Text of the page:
The economic development model of the twentieth century has been consistent: as demonstrated by England, the US, and other parts of the Western world, countries must undergo an Industrial (and now, an additional Technological) revolution to grow into a full-fledged developed economy. The problem, however, is that undergoing an Industrial Revolution requires the use of fossil fuels and an unbelievable quantity of other natural resources such as sand, water, and iron ore. Irresponsible usage of these resources can harm the earth in all sorts of ways: air and water pollution, perhaps the most well-known consequence, directly affects a country’s health standards; overfishing (to support a growing population) can be dangerous to waters and the sustainability of a country’s food resource; the emission of greenhouse gases increases the rate of global warming, which acidifies oceans, contributes to the alarming pace of animal extinctions, and puts many human communities in danger. The Western world took these risks in the twentieth century, and the world is experiencing the consequences of it as we speak. If the many yet-to-develop nations embark on the same path to economic development, within a century there may not be an Earth to speak of in our solar system. Just sixteen years after the start of the twenty-first century, developed countries are attacking developing countries with claims of being irresponsible consumers, while developing countries are accusing developed countries of being hypocrites who are unwilling to take responsibility for their past actions. People will suffer the natural consequences of these economic decisions, but before that, World War Three may break out as the imbalance of power between developed and developing nations goes beyond its tipping point. If that happens, any hope of creating the utopia that humans have so longed for will be crushed under the harsh realities of war and internal turmoil — all added to the environmental pressures posed uniquely by these developmental paradoxes of the modern age.

Like other “hot issues” of our time, sustainable development is fuelled by the basic human desire to create an environment representative of “the good life”. But unlike most “hot issues”, it concerns not merely the sociopolitical, scientific, or economic aspects of constructing a utopia. It is the true example of an interdisciplinary field. As of now, I have discussed the scientific and economic approaches of sustainable development. It is, however, evolving into an increasingly popular political and social philosophy that advocates for quality education, gender equality, individual freedoms, and improved welfare. All of the causes described above serve to support a nation’s economic development by improving the quantity and quality of a nation’s human capital, which is critical to the success of any developing economy. Quality education increases the literary and technical capabilities of the future workforce; gender equality ensures that every capable human is welcome to contribute to the growth of nation; individual freedoms are the best prevention to internal rebellion; improved welfare ensures the ability of each and every individual to produce economically to the fullest of her extent. Additionally, government investment in human capital improves both the relationship between citizens and state and between states. To allude to Switzerland, a nation famous for its impressive human development accomplishments, its progressive policies supporting all four principles mentioned above have contributed to both its incredibly peaceful politics both nationally and internationally. Of course, people are not machines dedicated to the sole purpose of economic output; however, economic prosperity has proved time and time again to be critical to the creation of utopias — the ultimate purpose of all of man’s historical struggles against the world, God, and himself.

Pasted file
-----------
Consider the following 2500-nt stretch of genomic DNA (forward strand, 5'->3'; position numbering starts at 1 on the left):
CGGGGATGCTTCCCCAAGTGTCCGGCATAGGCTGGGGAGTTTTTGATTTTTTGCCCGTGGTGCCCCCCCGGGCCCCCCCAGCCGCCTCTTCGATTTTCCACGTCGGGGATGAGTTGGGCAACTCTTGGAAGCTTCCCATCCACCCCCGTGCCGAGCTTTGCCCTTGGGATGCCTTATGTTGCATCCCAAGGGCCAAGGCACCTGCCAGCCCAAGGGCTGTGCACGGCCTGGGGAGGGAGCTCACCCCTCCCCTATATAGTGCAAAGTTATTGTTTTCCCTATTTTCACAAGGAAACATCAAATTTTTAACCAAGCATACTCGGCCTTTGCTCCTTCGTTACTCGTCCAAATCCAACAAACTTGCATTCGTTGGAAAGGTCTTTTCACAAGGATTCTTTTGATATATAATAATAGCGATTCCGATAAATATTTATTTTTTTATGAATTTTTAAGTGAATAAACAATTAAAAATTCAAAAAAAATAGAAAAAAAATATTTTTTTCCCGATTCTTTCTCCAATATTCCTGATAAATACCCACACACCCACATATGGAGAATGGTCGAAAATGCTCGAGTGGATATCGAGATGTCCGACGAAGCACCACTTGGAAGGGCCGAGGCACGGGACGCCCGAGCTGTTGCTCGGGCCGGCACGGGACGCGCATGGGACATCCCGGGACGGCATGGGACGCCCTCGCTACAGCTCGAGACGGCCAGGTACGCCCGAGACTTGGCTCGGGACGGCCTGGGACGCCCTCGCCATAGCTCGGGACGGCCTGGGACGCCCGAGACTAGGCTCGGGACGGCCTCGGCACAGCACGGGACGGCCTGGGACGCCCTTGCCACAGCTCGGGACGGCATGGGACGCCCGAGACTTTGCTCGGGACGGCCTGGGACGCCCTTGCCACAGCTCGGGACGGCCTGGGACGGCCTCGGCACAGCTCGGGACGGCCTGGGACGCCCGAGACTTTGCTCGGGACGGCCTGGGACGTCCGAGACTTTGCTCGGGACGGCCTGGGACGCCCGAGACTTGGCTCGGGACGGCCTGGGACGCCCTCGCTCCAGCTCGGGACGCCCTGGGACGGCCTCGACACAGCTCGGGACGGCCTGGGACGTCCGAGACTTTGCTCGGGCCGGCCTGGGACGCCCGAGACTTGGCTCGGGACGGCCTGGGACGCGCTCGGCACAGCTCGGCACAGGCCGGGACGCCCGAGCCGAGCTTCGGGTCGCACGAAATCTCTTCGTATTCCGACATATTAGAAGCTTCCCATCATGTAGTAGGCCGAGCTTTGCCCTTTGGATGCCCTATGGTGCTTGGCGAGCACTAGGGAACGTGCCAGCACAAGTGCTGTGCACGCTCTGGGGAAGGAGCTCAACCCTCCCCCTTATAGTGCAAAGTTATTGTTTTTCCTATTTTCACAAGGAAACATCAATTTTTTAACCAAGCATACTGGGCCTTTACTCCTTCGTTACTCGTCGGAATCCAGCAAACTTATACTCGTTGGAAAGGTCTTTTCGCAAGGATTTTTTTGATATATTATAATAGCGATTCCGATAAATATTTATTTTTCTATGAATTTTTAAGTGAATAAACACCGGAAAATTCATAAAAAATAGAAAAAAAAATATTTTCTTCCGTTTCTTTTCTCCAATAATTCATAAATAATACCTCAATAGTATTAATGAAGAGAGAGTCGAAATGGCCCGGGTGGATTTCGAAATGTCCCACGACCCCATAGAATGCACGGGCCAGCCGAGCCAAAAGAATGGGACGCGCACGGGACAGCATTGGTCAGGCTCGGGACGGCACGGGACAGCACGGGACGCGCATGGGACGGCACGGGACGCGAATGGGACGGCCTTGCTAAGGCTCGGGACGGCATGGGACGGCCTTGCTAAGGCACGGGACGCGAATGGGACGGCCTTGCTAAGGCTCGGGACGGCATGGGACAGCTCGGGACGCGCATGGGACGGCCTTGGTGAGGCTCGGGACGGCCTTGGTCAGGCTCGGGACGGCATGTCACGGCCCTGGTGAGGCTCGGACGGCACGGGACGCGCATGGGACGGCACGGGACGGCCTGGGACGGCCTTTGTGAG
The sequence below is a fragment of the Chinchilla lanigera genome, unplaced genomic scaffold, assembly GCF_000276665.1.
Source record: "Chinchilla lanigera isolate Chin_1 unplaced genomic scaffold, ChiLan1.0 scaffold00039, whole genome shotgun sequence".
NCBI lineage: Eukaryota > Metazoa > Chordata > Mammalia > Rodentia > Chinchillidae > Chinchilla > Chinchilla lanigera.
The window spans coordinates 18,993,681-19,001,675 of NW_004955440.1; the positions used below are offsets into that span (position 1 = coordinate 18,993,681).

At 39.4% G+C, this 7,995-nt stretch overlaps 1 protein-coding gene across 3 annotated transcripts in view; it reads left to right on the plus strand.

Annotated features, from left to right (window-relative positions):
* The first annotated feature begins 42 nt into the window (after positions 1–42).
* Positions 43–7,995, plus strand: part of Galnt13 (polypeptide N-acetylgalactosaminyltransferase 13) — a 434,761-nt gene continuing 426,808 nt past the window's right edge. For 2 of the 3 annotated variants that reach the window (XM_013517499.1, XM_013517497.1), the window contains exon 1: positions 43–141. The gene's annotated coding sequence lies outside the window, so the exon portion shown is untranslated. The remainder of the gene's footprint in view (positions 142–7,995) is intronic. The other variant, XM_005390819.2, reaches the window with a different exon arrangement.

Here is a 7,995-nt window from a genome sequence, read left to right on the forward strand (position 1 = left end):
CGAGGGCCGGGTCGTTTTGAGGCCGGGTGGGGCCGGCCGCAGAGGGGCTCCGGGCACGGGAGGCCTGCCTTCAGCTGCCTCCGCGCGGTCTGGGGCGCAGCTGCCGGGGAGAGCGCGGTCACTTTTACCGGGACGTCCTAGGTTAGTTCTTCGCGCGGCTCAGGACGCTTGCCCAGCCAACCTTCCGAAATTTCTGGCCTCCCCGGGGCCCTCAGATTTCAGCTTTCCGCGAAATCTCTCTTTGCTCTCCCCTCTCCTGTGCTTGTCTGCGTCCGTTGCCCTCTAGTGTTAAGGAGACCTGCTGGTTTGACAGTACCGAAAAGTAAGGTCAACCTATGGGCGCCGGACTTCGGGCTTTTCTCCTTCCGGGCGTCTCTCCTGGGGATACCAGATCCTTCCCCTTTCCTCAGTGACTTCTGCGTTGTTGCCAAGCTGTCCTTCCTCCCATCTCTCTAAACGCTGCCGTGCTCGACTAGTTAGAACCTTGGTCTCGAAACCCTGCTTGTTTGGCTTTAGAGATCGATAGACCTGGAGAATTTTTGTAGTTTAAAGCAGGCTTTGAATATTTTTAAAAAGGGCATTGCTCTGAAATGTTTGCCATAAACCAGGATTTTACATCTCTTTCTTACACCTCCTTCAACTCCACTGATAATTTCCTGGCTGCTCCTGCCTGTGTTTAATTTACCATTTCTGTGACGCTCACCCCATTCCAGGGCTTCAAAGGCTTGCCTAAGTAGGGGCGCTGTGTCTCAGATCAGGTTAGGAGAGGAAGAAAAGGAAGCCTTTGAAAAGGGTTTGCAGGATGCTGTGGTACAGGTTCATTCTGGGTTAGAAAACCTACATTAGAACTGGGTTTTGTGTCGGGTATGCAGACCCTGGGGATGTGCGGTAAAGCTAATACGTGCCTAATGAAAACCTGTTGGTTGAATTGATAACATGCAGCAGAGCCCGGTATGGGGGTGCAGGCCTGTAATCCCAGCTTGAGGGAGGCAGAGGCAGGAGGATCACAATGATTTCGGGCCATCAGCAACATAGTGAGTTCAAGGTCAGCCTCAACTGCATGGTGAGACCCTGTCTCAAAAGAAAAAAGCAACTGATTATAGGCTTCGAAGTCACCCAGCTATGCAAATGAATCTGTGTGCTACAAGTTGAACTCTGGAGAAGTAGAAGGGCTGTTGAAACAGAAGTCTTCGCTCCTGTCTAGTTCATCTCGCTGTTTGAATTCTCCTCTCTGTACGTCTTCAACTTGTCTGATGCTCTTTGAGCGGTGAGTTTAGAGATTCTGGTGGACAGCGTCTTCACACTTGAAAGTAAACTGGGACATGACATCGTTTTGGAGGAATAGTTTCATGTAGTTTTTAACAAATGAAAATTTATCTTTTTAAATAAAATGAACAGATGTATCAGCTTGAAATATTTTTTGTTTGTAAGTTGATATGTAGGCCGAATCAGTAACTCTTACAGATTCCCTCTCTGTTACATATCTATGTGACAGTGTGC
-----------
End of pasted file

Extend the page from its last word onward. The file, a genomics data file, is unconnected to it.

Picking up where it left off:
The story if sustainable development is not merely another subjective, value-based call to action; it’s a serious application problem that encompasses all the most important problems of our time, anchored on the universal human desire to live “a good life”. It’s the coalition of what all of the most critical issues of our time are stirring to accomplish, and it impacts not just the world that exists within human reasoning, such as ethics and religion, but life and death itself.